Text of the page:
As of last Wednesday, President Obama has pardoned more turkeys than human beings. He has continued the cutesy presidential tradition of bestowing a presidential pardon on a turkey destined for the Thanksgiving table each November of his two years in office, but is approaching a presidential record for the most days in office before finding a U.S. citizen equally worthy of mercy and forgiveness.
There are reasons for this, but no excuse….not from a President who loaded up his White House with Czars overseeing every conceivable White House priority (Why no Pardons Czar?), not from a President who has criticized the disparate, unfair and racially-tinged penalties for crack cocaine over the powdered variety favored by the white middle class, not when are so many worthy candidates for mercy, most with families whose lives could be infinitely enhanced by the ten seconds it takes for Barack Obama to sign his name.
Prof. P.S. Ruckman, who writes the Pardon Power Blog, is charting Obama’s appalling lack of pardons, and finds him on a historic course. “In eight days,” he writes, “President Obama will become the slowest Democratic president in history to exercise the pardon power. 664 days and counting! The average for all presidents is a mere 133 days.” Once he passes Clinton, the previous Democratic record-holder in this unfortunate category, only three Presidents will be ahead of him: Washington and Adams, our first two Presidents, who held office before that use of the pardon power had been fully institutionalized, and George W. Bush.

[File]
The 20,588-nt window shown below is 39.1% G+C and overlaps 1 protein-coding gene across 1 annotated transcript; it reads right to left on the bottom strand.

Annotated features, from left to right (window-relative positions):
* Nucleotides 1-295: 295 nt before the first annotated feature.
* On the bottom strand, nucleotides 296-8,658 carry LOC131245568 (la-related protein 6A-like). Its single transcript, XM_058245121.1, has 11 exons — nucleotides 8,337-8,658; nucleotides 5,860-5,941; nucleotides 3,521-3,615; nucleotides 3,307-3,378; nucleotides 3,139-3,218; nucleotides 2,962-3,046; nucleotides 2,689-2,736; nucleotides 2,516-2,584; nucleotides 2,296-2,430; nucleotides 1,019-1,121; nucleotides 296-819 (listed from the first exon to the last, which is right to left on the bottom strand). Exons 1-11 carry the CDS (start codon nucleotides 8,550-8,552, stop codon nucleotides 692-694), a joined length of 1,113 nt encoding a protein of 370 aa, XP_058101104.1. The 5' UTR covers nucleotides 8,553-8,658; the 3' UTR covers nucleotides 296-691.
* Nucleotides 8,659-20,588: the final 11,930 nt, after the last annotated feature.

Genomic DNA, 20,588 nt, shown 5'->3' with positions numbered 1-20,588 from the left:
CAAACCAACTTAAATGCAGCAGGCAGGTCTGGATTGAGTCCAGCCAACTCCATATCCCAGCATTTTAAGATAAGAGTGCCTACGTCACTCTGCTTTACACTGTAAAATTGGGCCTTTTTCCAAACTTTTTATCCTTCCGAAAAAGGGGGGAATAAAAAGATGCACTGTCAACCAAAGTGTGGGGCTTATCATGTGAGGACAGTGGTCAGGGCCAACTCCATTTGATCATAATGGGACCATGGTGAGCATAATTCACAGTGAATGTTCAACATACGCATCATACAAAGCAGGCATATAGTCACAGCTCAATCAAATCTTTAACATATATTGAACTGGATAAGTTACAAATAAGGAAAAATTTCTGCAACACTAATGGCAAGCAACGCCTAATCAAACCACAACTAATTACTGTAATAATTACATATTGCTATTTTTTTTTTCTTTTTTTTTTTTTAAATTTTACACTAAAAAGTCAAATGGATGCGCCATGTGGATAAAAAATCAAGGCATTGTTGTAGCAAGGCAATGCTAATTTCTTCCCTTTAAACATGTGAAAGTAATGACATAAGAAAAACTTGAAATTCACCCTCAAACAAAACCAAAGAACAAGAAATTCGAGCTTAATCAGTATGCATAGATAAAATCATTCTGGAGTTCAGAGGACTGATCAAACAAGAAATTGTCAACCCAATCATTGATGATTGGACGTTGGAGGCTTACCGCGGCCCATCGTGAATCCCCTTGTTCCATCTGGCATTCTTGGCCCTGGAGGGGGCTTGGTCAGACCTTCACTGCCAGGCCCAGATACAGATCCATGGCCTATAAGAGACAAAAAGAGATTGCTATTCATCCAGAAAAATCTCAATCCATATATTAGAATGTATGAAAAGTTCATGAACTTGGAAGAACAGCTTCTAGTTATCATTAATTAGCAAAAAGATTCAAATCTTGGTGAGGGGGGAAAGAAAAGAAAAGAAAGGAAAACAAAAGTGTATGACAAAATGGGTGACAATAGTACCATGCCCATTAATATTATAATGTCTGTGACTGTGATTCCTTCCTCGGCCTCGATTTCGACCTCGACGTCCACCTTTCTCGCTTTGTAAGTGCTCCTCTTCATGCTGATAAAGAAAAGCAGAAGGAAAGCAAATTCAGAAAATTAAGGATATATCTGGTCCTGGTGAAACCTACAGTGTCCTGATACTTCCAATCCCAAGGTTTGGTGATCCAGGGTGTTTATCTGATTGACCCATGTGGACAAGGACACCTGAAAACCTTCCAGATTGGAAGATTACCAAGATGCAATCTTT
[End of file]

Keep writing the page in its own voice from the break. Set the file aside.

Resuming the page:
I wrote this about Bush’s stinginess with the pardon power in 2008:
“The reluctance or refusal of President Bush to issue pardons and commutations is strange, considering his willingness to test the limits of executive power in almost every other respect. The Founding Fathers were unapologetic about retaining this traditional kingly prerogative, because they recognized both the necessity of aggressive criminal prosecution and recognized that such a system would spawn its share of [unjust prosecutions]. Alexander Hamilton wrote, “The criminal code of every country partakes so much of necessary severity that without an easy access to exceptions in favor of unfortunate guilt, justice would wear a countenance too sanguinary and cruel.”…[President Bush}] has granted only three petitions for commutation out of more than 5,000 received. That’s not being “tough on crime;” that is simply avoiding the opportunity to do good when one has the power to do it. The justice system, like any justice system, doesn’t always achieve a just result, and people can suffer terribly. A president, like a governor, has an ethical obligation to use the power of pardon and clemency. Doing the right thing in this case… requires neither sacrifice, political risk nor great effort for the President. It simply requires action. Inaction when action is necessary to do unequivocal good is no better than affirmatively unethical conduct.”
Ruckman goes further. Noting that recent Presidents have been skittish about using the pardon power because of the political firestorm that follows controversial ones like Marc Rich, Richard Nixon, Scooter Libby, Caspar Weinberger, he writes: